It is possible well-known: is there a "minimal" pre-abelian (or abelian) category, containing the given additive category, or which conditions should be performed for this property?

For example, let us take a category of vector bundles over a given manifold. Then, we can include it into a category of sheaves on this manifold, and close it there taking kernels and cokernels, finally getting the category of perfect sheaves (sheaves with finite resolution).

Overlooking the size of the category of vector bundles and all the sheaves, we can see that this construction somehow is similar as trying to find $\mathbb{Q} \subset \mathbb{R}$, knowing $\mathbb{Z} \subset \mathbb{R}$ inclusion.

Maybe any abstract procedure for this "closure" exists, or there are many "minimal" pre-abelian categories?

**Idea 1.**
It may be possible to define an universal property of this category. For example, this might work: "after gluing all the isomorphic objects together, if $V$ is our additive category, $V \hookrightarrow A$ is it's closure and $B$ is other pre-additive category, equipped by morphism $V \hookrightarrow B$ there are $A \longrightarrow B$, commuting with previous two morphisms".

**Idea 2.**
I've tried to construct this category directly. If we know a left resolution for an object $X$, we know $Hom(X, A)$. If we know right resolution, we know $Hom(A, X)$. Left resolution and right resolution together is an exact sequence $0 \rightarrow L_n ... \rightarrow L_1 \rightarrow R_1 ... \rightarrow R_n \rightarrow 0$.

Now let us assume that we actually know what an exact sequence is. Than we can add to our category a new object, corresponding to the one of the morphisms of a given exact sequence, and define Hom's to this object and from this object.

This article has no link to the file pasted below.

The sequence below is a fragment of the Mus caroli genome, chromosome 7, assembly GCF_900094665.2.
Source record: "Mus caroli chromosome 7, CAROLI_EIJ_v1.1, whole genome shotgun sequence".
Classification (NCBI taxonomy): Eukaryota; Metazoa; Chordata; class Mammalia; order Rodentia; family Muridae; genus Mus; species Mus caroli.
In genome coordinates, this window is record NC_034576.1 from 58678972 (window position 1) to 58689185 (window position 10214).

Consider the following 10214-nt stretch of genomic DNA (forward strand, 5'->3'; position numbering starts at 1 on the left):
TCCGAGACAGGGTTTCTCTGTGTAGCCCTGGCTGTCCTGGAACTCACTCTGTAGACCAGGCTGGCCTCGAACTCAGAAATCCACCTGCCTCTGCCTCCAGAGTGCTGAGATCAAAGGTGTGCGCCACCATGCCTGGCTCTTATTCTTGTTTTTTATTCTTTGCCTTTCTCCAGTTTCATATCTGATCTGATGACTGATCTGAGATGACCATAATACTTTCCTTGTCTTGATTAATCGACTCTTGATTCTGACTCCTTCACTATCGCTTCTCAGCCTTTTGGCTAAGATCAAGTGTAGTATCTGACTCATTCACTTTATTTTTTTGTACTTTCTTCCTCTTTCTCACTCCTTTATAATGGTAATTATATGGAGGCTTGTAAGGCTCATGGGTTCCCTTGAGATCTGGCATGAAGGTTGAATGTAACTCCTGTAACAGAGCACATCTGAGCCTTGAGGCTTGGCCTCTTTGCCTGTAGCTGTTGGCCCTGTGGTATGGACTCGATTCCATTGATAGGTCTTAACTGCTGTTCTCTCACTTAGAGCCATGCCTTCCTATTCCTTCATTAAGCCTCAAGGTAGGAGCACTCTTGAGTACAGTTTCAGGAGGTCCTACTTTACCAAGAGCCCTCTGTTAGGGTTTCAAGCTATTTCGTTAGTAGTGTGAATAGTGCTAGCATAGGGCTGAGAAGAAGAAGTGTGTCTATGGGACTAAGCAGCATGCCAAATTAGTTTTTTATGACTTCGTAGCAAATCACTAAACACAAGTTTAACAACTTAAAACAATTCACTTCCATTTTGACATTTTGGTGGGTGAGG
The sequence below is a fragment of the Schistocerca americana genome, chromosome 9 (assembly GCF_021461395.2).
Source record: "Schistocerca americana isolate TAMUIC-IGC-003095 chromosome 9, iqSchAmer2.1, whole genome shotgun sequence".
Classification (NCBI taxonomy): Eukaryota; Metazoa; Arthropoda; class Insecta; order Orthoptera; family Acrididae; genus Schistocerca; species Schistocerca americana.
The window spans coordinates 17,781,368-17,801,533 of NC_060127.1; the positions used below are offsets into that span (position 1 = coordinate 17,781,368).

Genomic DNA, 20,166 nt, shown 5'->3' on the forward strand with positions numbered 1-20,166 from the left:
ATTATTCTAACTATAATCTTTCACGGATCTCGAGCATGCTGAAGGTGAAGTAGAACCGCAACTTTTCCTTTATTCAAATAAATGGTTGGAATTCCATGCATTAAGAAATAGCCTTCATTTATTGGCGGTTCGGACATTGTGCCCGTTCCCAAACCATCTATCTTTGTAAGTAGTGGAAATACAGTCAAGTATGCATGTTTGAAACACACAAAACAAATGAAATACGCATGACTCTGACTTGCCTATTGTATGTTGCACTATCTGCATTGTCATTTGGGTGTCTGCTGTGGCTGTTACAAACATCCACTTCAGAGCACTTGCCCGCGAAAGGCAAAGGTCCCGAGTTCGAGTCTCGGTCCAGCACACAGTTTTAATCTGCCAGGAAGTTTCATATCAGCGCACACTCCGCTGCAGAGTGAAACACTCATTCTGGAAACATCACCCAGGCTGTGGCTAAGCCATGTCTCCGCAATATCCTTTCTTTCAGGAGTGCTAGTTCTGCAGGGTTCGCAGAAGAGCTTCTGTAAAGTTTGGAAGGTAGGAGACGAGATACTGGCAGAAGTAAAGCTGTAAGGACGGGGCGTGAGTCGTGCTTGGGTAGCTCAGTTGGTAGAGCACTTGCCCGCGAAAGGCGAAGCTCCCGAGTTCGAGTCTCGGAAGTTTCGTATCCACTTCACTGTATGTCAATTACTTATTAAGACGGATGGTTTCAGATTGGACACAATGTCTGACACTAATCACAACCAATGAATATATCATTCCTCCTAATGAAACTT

**What's with the composition?**
Let us work with a sequence of length four (which will simplify our calculations). I don't know anything about the case of long sequences.

So, having a sequence $0 \rightarrow A \rightarrow B \rightarrow C \rightarrow D \rightarrow 0$ we imeddiately add a new object $X$, equipped with

$0 \rightarrow A \rightarrow B \rightarrow X \rightarrow 0$

and

$0 \rightarrow X \rightarrow C \rightarrow D \rightarrow 0$

Then, watching the properties of $Hom$, for any object S we define $Hom(S, X)$ by an exact sequence $0 \rightarrow Hom(S, X) \rightarrow Hom(S, C) \rightarrow Hom(S, D)$ (and $Hom(X, S)$ dually).

It's easy to see that $Hom(X, X)$ is well-defined.

There are also no problems with compisition of $Hom(X, S)$ and $Hom(S, T)$ for any $S$ and $T$. We just lift $Hom(X, S)$ to the $Hom(B, S)$, compose them and check that it's well-defined.

But how can we compose morphism of $Hom(S, X)$ and $Hom(X, T)$? Both parts of our exact sequence participate in the definition of this sets! So we need a some kind of condition on our "exact sequence".

I think I know what to do with it.

But maybe this is a well-known construction? Thanks for answering.